I recently acquired a 2-year-old female Italian mastiff. She is a great dog, acts great around the adults, but something freaks her out when someone is on the floor. She is great with our 8-year-old grandson but nervous of the 1-year-old who spends a lot of time on the floor, she sometimes abruptly butts him with her nose, it scares me, she licks him when he is up on my lap. Any pointers?
Until a dog has proven itself resilient to all a child has to offer it needs to be watched like a hawk. What some people don’t realize is that some dogs make distinctions in humans depending on whether, how frequently and the context they were exposed to various ages of humans between the ages of 3 – 12 weeks of age.
It seems to have a lot to do with the way people move about. This means dogs that are okay with an adult human female may be wary around adult human males. In your situation, this means your dog may be comfortable with children in one phase of mobility development but not another.
Children transition from immobile to crawling to toddling to turbo-toddling to eight year old males (get bitten by more dogs than any other age group). You can also even see reactivity to adult humans that are unsteady on their feet.
A dog can be perfectly normal around one subset but not another. Most dogs try to avoid, but with children this eventually proves impossible.
Sometimes the dog can suppress it’s anxiety sufficiently for them to continue to live in the household with the child that makes them uncomfortable. However, this has more to adapt to the individual as a peculiar pack member. It does not extend to similarly aged children that come to visit. So, it’s important to not interpret a dog’s acceptance of a household child with children.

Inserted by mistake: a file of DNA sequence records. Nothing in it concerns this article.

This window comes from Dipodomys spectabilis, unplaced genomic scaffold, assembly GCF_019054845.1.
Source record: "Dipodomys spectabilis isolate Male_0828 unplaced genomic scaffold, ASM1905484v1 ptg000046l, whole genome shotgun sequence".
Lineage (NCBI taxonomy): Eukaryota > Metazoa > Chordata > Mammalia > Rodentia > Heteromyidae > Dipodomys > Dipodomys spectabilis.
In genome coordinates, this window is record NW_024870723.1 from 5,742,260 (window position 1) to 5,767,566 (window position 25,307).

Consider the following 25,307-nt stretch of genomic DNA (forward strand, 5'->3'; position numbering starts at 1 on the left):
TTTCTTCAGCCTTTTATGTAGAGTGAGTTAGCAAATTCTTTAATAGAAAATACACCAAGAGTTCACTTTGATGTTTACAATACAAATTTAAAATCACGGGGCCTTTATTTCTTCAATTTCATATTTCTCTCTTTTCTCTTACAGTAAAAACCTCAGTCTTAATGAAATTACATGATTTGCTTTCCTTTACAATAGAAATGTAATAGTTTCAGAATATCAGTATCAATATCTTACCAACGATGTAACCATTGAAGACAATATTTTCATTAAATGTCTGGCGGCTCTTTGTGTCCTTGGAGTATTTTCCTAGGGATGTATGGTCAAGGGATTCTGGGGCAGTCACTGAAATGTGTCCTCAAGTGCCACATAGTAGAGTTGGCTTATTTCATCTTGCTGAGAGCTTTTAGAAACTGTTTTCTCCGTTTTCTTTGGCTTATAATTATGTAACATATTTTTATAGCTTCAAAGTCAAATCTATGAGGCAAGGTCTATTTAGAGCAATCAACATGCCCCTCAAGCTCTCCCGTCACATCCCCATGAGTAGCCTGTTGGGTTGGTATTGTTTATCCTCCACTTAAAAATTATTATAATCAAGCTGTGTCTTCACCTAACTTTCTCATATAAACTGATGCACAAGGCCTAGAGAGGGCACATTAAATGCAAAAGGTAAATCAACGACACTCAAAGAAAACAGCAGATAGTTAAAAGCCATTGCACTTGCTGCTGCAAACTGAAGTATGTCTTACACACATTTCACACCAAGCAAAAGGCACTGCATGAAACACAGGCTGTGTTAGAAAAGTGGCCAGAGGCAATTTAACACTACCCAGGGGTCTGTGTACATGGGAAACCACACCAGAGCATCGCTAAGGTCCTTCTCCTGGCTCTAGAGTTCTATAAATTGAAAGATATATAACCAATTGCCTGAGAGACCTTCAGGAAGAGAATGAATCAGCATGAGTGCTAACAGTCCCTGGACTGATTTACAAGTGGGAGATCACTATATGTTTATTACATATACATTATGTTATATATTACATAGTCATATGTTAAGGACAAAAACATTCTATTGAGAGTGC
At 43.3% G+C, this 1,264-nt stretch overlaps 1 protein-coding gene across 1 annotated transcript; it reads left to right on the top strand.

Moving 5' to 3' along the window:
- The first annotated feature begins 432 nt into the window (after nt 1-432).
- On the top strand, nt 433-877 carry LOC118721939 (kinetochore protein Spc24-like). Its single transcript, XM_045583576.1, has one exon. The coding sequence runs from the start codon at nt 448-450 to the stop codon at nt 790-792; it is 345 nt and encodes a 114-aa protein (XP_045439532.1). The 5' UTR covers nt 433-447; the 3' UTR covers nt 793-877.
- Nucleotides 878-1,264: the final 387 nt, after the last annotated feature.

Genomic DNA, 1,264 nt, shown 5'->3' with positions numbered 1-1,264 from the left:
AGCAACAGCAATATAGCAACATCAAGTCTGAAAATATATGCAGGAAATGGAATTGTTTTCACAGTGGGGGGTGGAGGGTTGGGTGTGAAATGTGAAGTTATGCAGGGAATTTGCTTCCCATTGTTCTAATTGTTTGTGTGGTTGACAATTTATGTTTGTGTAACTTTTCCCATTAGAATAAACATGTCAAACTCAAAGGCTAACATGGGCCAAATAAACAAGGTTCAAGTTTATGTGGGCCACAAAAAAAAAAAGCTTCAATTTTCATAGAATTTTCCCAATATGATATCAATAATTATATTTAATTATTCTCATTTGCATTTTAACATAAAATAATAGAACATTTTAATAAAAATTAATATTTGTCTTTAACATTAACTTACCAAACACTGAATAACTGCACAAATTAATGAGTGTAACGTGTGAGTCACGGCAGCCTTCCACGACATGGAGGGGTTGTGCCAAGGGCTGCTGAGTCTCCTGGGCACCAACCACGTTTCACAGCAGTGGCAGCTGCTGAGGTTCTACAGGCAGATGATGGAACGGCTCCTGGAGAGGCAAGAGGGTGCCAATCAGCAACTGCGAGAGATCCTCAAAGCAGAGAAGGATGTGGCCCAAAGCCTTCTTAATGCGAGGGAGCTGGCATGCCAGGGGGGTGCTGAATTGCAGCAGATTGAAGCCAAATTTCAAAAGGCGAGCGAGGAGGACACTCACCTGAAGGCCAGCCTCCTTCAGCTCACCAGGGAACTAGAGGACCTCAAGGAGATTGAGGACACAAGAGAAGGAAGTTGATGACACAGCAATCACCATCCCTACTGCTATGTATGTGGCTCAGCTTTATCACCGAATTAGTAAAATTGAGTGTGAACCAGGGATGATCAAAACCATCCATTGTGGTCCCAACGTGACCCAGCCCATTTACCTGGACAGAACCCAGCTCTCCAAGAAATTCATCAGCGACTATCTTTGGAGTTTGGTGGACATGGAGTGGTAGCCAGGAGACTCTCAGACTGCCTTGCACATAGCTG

If the dog was imprinted during its 3 – 12 weeks of age critical socialization period on the next stage of a child’s mobility development, they might relax once the child enters that phase. They may not however if the child has been a constant anxiety trigger.
Even if we could reliably predict (and we cannot) that the dog will relax once the next phase kicks in; it is no small task to keep a child safe during these lengthy periods between one development period in a child and the following. Trying to make it work is often just not worth the risk as there’s only so much left over of a person at the end of the day.
If your dog isn’t comfortable and the child is a visitor then keep them separated by securely containing the dog while the child is visiting. If the child is a frequent visitor, you have to be extraordinarily vigilant. Sometimes, you think the dog is contained, and someone unwittingly releases the dog.
Two factors to consider if the child or similar children in and even around the home are going to be a reality. The first is in my opinion, all human children are more important than any dog, so if the dog isn’t reliable around children, it needs to be permanently removed, one way or another from that environment.
The second is that even if you think you can reduce the risk to children to zero, but they are going to be a constant in the dog’s life, that’s a lot of day to day stress for the dog to cope. As hard as it may be for any loving dog owner, it may be in the dog’s mental health best interest to be permanently removed from the constant contact environment.